Yet, while the UK has come a long way to making this a reality, there is still plenty of work left to do. In our latest article, we take a look at the latest developments in school food, and how the latest policies from the government are putting school food back on the agenda.
In February, the government launched their Levelling Up Agenda. This was the first policy document to be released throughout 2022 that mentioned school food, recognising the vital role that it plays in improving educational outcomes and the health and well-being of children across the country.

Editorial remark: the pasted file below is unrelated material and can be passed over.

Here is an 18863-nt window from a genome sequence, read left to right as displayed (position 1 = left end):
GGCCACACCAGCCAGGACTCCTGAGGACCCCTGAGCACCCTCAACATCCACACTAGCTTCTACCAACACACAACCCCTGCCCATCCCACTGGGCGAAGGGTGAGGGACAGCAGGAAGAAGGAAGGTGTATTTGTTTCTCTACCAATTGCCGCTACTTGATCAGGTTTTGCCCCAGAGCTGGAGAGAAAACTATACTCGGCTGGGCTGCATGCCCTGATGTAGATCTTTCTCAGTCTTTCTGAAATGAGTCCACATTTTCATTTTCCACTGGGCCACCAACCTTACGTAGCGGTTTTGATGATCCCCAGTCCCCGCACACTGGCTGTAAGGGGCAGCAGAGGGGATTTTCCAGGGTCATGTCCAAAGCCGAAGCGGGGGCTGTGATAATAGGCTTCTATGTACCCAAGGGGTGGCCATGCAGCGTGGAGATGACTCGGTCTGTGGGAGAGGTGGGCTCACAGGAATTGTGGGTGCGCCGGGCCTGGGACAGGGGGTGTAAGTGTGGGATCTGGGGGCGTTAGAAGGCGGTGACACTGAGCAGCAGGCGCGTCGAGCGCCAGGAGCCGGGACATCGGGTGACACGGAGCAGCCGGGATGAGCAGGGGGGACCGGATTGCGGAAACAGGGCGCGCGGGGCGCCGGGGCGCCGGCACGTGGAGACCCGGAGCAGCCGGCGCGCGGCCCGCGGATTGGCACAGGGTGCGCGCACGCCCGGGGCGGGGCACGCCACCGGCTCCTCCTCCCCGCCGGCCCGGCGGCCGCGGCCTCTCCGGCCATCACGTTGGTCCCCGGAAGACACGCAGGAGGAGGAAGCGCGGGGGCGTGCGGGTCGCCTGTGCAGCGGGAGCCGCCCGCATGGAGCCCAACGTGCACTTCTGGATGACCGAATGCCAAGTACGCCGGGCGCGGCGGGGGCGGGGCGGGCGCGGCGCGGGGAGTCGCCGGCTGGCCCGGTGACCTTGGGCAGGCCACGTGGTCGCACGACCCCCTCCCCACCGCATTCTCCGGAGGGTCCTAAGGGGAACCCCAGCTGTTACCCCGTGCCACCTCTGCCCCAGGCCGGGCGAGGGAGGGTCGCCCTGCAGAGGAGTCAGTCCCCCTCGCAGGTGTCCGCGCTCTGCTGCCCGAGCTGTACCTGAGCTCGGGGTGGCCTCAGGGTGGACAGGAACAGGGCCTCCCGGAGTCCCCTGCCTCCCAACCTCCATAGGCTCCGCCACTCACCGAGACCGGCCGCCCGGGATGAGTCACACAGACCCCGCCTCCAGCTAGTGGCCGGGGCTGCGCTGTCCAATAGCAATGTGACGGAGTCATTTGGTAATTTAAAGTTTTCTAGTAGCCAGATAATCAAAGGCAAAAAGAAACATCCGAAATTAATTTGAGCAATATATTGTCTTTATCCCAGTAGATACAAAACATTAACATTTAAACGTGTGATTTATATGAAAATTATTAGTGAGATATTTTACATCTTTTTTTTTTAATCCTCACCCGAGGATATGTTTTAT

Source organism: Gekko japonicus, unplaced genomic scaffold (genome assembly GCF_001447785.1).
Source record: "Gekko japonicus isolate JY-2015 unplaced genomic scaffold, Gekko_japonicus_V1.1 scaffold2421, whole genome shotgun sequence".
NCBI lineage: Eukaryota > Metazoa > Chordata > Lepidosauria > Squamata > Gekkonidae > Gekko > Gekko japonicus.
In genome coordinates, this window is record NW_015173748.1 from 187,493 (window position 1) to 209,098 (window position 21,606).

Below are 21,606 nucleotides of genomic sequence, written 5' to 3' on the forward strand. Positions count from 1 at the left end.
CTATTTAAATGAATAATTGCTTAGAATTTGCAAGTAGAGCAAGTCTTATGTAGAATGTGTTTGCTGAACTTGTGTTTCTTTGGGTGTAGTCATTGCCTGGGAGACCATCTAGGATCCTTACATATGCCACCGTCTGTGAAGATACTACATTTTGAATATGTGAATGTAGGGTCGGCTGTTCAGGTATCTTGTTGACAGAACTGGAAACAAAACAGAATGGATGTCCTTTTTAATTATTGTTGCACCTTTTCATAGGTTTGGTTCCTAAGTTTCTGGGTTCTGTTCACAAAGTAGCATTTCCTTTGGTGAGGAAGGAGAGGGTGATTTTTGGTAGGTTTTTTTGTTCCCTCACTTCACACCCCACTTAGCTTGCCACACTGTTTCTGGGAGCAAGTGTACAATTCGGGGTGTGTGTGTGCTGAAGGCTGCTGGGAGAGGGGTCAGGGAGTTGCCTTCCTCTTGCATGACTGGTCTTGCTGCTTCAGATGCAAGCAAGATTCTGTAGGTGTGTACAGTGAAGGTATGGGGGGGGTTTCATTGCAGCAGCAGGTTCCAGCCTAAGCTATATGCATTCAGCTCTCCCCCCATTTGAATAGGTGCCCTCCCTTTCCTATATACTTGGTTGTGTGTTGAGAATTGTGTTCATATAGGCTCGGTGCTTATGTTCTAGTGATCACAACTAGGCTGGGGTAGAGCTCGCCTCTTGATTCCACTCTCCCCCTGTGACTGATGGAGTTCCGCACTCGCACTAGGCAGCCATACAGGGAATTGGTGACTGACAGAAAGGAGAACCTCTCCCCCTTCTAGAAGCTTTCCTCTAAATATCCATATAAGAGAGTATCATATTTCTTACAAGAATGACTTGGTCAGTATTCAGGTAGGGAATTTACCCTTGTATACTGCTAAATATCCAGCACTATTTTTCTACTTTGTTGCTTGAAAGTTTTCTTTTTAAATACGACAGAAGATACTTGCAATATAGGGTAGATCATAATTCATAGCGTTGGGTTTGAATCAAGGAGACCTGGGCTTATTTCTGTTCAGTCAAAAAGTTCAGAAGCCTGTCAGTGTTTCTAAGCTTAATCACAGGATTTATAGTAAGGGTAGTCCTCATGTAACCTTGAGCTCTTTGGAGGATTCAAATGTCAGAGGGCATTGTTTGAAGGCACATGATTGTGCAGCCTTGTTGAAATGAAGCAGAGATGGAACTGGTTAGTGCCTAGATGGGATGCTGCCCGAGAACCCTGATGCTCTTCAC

Publishing the paper, the government said: “Levelling up is a mission to challenge, and change, that unfairness. Levelling up means giving everyone the opportunity to flourish. It means people everywhere are living longer and more fulfilling lives, and benefitting from sustained rises in living standards and well-being.”
The Levelling Up white paper announced for the first time the government’s pledge to ensure that 90% of children will leave primary school having achieved the expected standard in reading, writing and maths by the end of the decade. It's worth noting that, in 2019, just 65% of children achieved this.
Then, a month later, the government followed up with the Opportunities for All white paper. Released in March 2022, the paper set out to clarify the role that the education sector plays in ‘levelling up’ the country.